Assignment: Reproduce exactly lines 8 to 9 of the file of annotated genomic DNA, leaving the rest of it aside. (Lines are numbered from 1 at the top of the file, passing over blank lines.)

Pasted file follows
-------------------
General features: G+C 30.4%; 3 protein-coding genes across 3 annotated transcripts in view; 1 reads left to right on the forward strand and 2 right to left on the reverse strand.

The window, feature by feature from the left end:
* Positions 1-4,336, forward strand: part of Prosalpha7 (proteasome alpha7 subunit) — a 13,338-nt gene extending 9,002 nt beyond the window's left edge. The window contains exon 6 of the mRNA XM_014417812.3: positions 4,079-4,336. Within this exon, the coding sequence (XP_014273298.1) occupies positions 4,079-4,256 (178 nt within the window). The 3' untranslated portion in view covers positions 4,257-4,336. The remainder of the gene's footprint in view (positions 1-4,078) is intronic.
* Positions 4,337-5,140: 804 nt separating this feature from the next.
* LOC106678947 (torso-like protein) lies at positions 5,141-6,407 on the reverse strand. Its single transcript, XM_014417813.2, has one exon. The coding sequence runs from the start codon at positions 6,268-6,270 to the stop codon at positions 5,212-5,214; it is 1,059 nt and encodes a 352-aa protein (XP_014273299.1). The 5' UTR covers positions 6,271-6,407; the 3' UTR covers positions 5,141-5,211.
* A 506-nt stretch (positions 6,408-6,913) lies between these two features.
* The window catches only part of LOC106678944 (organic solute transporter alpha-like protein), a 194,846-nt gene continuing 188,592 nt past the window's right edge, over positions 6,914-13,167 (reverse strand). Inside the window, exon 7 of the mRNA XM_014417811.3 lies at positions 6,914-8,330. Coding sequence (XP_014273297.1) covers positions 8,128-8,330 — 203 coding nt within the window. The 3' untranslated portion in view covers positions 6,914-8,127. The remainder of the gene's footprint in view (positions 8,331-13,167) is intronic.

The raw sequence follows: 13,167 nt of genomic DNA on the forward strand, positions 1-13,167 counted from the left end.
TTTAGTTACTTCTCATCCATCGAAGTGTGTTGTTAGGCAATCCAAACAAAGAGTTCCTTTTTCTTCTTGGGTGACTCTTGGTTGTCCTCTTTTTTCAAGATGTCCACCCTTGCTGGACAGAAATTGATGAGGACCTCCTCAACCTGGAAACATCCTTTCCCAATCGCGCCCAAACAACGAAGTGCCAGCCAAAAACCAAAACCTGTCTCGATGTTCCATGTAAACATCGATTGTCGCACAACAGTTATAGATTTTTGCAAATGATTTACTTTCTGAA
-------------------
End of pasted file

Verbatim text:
The raw sequence follows: 13,167 nt of genomic DNA on the forward strand, positions 1-13,167 counted from the left end.
TTTAGTTACTTCTCATCCATCGAAGTGTGTTGTTAGGCAATCCAAACAAAGAGTTCCTTTTTCTTCTTGGGTGACTCTTGGTTGTCCTCTTTTTTCAAGATGTCCACCCTTGCTGGACAGAAATTGATGAGGACCTCCTCAACCTGGAAACATCCTTTCCCAATCGCGCCCAAACAACGAAGTGCCAGCCAAAAACCAAAACCTGTCTCGATGTTCCATGTAAACATCGATTGTCGCACAACAGTTATAGATTTTTGCAAATGATTTACTTTCTGAA